The falling body landed on Holmquist’s head and shoulders, driving the tailor into the ground and snapping his neck. “Kennedy rebounded from Holmquist’s body and landed with considerable force upon the sidewalk,” reported the Des Moines News. “Holmquist’s body lay prostrate on the walk, eyes staring into the sun.” He was dead, leaving behind a wife and five children. Kennedy was “seriously injured,” reported some papers, but apparently only stayed in Mercy Hospital for one week. “Slightly hurt internally, with no broken bones,” Kennedy wrote later.
* * *
Church on Time
His bones intact, Kennedy returned to the Herberts’ boardinghouse in St. Louis only to have his heart broken. Nellie had moved out and married another man. Whether it was the accident itself that frightened her, or simply the months on end that the bricklayer had to spend away from her, she had decided to break off the engagement. This created an opening for Nellie’s younger sister Jessie. The middle child, perhaps Jessie had always been jealous of Nellie; perhaps she now took pity on the jilted Kennedy. In any event, living in close quarters again, their relationship suddenly became more intimate. In October 1910, Jessie realized she was pregnant. The couple married on Halloween. He was twenty-six years old; she was sixteen. They continued to live in her mother’s house.
Things started off on the wrong foot when Jessie complained that the engagement ring Bill hastily bought her wasn’t as big or fancy as the one he’d given her sister. Jessie wasn’t to lighten up with age. Though the couple stayed together for the rest of his life, raising two daughters, all indications are that it was a rocky marriage. Younger relatives and in-laws would remember Jessie as “emotional,” “an odd duck” and “a Tartar.” For his part, Bill stayed on the road as much as, if not more than, ever.
This was not only for work, but also for Kennedy’s vocation, competitive running. (Very often, a trip would combine the two.) He returned to New York to run the Yonkers Marathon in 1911. The next year, he came in fifth in the St. Louis Marathon, his first time among the prize winners, and close enough to have nearly qualified for the 1912 Olympics.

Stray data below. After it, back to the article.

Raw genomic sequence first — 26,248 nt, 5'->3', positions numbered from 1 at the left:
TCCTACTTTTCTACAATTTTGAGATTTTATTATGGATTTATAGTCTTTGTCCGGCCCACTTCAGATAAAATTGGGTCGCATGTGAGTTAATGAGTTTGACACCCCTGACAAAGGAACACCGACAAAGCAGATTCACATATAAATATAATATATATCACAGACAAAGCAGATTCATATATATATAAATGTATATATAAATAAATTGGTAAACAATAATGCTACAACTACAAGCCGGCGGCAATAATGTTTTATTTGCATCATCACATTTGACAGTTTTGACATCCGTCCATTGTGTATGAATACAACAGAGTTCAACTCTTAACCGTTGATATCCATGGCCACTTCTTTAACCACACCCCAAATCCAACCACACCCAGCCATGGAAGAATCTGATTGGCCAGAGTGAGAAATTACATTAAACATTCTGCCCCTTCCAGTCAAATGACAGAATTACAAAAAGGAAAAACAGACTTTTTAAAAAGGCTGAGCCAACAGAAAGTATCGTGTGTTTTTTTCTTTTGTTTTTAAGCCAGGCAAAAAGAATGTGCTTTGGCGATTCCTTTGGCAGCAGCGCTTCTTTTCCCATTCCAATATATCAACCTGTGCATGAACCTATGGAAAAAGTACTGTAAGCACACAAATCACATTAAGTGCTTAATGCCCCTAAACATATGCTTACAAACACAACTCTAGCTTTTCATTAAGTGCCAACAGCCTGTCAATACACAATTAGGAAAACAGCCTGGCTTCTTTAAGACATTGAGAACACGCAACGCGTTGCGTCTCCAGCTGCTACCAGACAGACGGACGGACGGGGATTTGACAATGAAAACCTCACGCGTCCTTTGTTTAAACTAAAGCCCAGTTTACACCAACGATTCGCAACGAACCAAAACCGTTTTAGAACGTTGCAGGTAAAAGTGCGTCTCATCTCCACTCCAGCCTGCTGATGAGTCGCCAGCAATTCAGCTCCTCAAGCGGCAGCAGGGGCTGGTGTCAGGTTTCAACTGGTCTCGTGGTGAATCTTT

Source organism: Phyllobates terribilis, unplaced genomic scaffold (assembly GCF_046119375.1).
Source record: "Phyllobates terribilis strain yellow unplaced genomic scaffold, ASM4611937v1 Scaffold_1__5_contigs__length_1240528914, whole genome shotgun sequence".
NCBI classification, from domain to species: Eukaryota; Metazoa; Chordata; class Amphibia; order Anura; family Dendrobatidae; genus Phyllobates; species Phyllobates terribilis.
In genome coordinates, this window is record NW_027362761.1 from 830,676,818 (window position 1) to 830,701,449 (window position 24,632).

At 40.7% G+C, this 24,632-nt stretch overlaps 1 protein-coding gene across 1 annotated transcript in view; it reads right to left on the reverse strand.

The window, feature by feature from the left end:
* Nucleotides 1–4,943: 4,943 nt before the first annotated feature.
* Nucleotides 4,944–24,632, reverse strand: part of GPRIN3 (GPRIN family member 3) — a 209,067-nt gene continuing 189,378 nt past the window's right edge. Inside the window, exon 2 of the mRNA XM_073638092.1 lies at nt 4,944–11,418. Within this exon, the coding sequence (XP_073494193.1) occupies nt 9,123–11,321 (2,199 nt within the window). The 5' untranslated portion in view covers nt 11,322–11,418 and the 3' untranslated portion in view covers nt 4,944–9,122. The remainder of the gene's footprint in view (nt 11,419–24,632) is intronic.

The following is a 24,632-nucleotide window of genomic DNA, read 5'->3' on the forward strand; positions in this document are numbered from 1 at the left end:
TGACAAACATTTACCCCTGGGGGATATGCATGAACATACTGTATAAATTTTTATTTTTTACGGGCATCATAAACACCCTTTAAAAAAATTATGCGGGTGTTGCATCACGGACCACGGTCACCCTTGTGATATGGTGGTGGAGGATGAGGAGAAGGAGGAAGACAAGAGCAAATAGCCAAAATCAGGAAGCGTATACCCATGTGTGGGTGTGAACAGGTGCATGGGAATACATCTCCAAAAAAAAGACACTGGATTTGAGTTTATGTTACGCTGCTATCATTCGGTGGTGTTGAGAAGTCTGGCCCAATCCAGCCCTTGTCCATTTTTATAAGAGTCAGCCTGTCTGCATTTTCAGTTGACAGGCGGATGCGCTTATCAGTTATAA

A career year followed. In the space of ten weeks in 1913, he won the St. Louis Marathon, the Chicago Marathon, and three road races of nine, eleven-and-a-half and fifteen miles, finishing second in another fifteen-miler. His Chicago win came during a deadly summer heat wave — the thermometer hit ninety-eight that day, and Kennedy lost twelve pounds during the race. “Not all the nuts are in the strong wards,” cracked one sportswriter.
Indeed, many Americans of that era still thought of marathon running as a daredevil “stunt” rather than a sport. Most of the races drew but a few dozen competitors. A city wouldn’t close off roads for their sake, so the athletes had to contend with horse, bicycle and automobile traffic, or sometimes pause altogether for a railroad crossing or funeral procession. Over the course of his running career, Kennedy was knocked down by an auto on two separate occasions, the second time requiring stitches on his face.
The conditions were relatively better in Boston, home to the nation’s oldest annual marathon, first run in 1897. There, sports fans and the press respected marathon runners, treating them as athletes, not nuts. With some Midwestern triumphs under his belt, Kennedy set his sights on the marathoner’s holy grail, a victory at Boston.
But come race day in April 1914, Kennedy wasn’t at the starting line in Ashland, Massachusetts. He was in Chicago, Illinois, where he’d gone to work but ended up fighting for his life. In December, he had contracted typhoid fever, which killed 276 people in the city that year. For thirteen weeks, Kennedy lay in Chicago’s Post Graduate hospital, suffering from fever, delirium, headaches and diarrhea. He recovered, but he wasn’t out of the woods when he walked out of the hospital, prematurely gray at age thirty.
“Most people survived the bout(s) with typhoid, but only by the skin of their teeth,” according to one study of mortality in Chicago between 1850 and 1925. “The typical typhoid survivor was so weakened and compromised by the disease that he or she would later succumb to some other infectious disease like tuberculosis, or die of kidney or heart failure.”